For many organizations, business continuity planning has been a way to address broad and well-known organizational disruption from natural disasters, cyber threats, illness, and other events. However, as current events continue to shape our conceptions of organizational continuity, many leaders are determining how to modify their business continuity plans (“BCPs”) to account for certain “embedded risks” – the second and third order consequences resulting from risks that were not fully considered in previous BCP efforts. These risks may have been layered in with the continuity strategies but not given adequate consideration of the possible “what-if” scenarios that are likely to unfold during a disaster. Several lessons can be drawn from these challenges that can help to form a more comprehensive and robust BCP development process. As we reflect on the rapid evolution of business models, our team considers several instances of these embedded risks and how they can be incorporated into future continuity planning efforts.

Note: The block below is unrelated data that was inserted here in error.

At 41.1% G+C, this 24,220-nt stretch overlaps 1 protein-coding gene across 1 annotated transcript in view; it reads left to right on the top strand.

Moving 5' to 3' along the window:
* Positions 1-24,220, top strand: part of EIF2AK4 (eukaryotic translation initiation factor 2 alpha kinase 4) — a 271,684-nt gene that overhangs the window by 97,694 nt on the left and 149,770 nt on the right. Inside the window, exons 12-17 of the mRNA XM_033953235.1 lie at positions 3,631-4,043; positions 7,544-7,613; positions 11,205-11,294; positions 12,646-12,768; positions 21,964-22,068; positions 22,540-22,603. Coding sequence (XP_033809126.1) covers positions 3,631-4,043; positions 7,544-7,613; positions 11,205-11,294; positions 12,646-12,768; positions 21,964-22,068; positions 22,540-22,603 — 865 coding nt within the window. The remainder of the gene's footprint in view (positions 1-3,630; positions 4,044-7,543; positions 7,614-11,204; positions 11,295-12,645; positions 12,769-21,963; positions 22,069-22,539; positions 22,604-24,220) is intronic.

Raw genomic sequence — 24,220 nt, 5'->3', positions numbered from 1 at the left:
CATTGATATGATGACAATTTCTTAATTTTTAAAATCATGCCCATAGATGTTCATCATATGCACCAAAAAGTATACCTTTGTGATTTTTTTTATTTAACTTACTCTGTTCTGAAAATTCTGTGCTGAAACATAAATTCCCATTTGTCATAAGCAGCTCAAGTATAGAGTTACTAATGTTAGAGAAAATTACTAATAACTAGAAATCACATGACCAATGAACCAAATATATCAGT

As organizations increase their reliance on remote working tools, security and privacy-related incidents are becoming more common. Security measures that protected traditional communication channels may not be scalable to support an entire workforce that is now working from home. With the shift in operational practices, video conferencing platforms have been subject to privacy intrusions, where users have been able to inappropriately access private sessions. This, in turn, has demonstrated key vulnerabilities in teleconferencing platforms, and organizations have realized that their selected remote conferencing tool may not have been sufficiently evaluated from a security and privacy perspective.